Acts 15

I’m preaching on Acts 15 this week, which is the big discussion the early church had about wether Gentile christians were required too follow the law of Moses in order to be saved.

The tricky part of the passage is that although the apostles and elders say no, the gentiles don’t have to follow the law of Moses, they do ask the gentiles to do four things – don’t eat meat offered to idols, don’t eat strangled meat, don’t eat blood, and don’t engage in sexual immorality.

The big question is, why are these four commands given? I had always thought that this was a matter of not offending the Jewish Christians, and that’s why we no longer have to keep these commands today – most Christians just aren’t in contact with any Jews. The problem with this reading is sexual immorality. It isn’t just a ceremonial concession to maintain fellowship with Jewish brothers and sisters, it is wrong under any circumstances.

Fortunately, Kutz our student did assignment on this recently. His suggestion (which follows Ben Witherington), is that the four issues addressed are a kind of shorthand for worship at idol temples, and what the apostles are saying is “you don’t have to follow the law of Moses, but don’t go back to living the life of an idol worshipper.

I think I’m convinced – so Kutz has more than earned his pay this week (not that you have to do much to earn a student minister pay!!).

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6 Responses to Acts 15

  1. Dave says:

    Aha! I was wondering the same thing this morning – idol worship and sexual immorality seemed straightforward enough, but I couldn't see how blood and strangled meat fit into it.The shorthand idea makes a lot of sense.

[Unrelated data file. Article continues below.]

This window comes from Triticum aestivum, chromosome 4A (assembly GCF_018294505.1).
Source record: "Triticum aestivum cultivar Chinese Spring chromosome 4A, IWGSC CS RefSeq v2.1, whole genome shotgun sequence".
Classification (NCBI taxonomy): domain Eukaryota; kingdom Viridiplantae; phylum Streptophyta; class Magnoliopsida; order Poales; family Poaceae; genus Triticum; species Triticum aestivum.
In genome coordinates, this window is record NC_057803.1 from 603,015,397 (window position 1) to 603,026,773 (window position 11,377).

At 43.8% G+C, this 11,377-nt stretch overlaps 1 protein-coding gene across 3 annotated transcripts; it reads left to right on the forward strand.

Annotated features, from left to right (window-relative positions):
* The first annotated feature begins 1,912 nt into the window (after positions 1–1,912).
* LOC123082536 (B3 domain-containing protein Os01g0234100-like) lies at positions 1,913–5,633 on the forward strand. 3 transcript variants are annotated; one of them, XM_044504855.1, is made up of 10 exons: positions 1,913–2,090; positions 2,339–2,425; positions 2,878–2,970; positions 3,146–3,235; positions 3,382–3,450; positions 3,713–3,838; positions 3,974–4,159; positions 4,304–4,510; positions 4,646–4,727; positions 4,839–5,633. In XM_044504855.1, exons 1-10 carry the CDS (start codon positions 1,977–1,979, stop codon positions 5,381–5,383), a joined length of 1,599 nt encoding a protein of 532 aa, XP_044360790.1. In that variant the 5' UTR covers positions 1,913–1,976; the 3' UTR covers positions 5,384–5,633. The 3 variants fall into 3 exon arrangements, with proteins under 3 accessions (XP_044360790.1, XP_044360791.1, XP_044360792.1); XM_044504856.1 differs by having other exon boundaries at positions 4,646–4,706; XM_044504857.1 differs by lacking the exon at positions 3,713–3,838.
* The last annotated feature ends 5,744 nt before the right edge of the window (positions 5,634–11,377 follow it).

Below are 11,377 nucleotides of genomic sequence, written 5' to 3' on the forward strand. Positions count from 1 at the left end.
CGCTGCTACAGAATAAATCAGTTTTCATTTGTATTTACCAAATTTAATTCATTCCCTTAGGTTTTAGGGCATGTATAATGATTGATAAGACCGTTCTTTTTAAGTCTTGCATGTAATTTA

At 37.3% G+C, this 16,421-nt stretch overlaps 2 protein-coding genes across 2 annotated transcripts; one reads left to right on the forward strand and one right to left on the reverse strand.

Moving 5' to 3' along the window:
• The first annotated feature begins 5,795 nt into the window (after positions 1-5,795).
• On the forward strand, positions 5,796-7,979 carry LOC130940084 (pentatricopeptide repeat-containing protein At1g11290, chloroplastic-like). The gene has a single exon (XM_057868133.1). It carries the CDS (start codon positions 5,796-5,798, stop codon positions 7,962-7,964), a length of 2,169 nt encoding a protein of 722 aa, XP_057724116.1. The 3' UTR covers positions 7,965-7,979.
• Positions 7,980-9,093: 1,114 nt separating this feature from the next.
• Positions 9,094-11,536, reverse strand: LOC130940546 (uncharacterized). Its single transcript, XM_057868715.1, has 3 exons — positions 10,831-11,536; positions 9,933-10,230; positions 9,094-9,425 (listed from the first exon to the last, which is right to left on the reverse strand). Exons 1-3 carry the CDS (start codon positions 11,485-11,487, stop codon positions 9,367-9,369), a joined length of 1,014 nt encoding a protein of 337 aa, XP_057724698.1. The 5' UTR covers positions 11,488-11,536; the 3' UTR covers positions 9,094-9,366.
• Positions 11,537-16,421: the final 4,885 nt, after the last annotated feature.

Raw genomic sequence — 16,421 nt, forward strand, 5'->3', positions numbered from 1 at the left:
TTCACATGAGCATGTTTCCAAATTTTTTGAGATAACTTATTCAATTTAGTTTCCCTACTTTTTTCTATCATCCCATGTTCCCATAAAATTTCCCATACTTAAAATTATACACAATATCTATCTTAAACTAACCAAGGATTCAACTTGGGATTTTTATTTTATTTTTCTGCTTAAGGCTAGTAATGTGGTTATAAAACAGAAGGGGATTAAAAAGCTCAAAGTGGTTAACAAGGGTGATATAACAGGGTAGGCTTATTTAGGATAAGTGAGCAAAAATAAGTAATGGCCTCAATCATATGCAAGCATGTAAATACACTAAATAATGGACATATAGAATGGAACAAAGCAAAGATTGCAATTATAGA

2. It might be worth adding that Brian Rosner has a well-developed theory that the two big ethical black holes of paganism were sexual immorality and idolatry (AKA greed). It has some legs, I think. The big vice lists in the NT both revolve around them (Gal 5:19-21, 1 Co 6:9-10, Eph 5:3-5, Col 3:5-9). From memory, the first three of these are the only 'this lot won't inherit the Kingdom of God' lists in the NT. He's got a commentary on 1 Cor coming out soon which develops a coherent structure for the whole book based on this idea – very worth picking up when it arrives. So here, that might be better than a 'just don't visit idolatrous temples' link, because, well, that would be reasonably obvious to them, you'd hope. But 'avoid things that might suck you back into paganism' I can believe. But YMMV!

  3. Thanks Anthony, very helpful to have a different interpretation to throw into the mix. And I think I'm convinced. I'm not sure it would have been superflous to tell the new Christians to stay away from temples – Paul still has to tell the Corinthians that in 1 Cor 10, even if it isn't the only issue he deals with. However this proposal does deal with another possible criticism I've heard of the temple link – that there wasn't any temple prostitution in the 1st century. Anyway, need to make a decision now because I have to write my talk!

  4. Quote: “of not offending the Jewish Christians, and that's why we no longer have to keep these commands today “(le-havdil), A logical analysis (found here: (that is the only legitimate Netzarim)) of all extant source documents and archeology proves that the historical Ribi Yehosuha ha-Mashiakh (the Messiah) from Nazareth and his talmidim (apprentice-students), called the Netzarim, taught and lived Torah all of their lives; and that Netzarim and Christianity were always antithetical.Judaism and Christianity have always been two antithetical religions, and thus the term “Jewish Christians” is an oxymoron.

  5. And so now it's confirmed. I am an oxymoron: born to a mother who is ethnically Jewish, born again a Christian. I'm glad I can retreat to being just a regular Australian Christian if I need to…

  6. Kutz says:

    Hey Anders,Any particular reason you don't take Luke-Acts as historical then? Pretty much the whole point of Luke-Acts is that those who were following Yahweh and the Torah rightly were the ones who followed Jesus.So that's at least one Christian who thought he was faithful to his Jewish roots in every sense.

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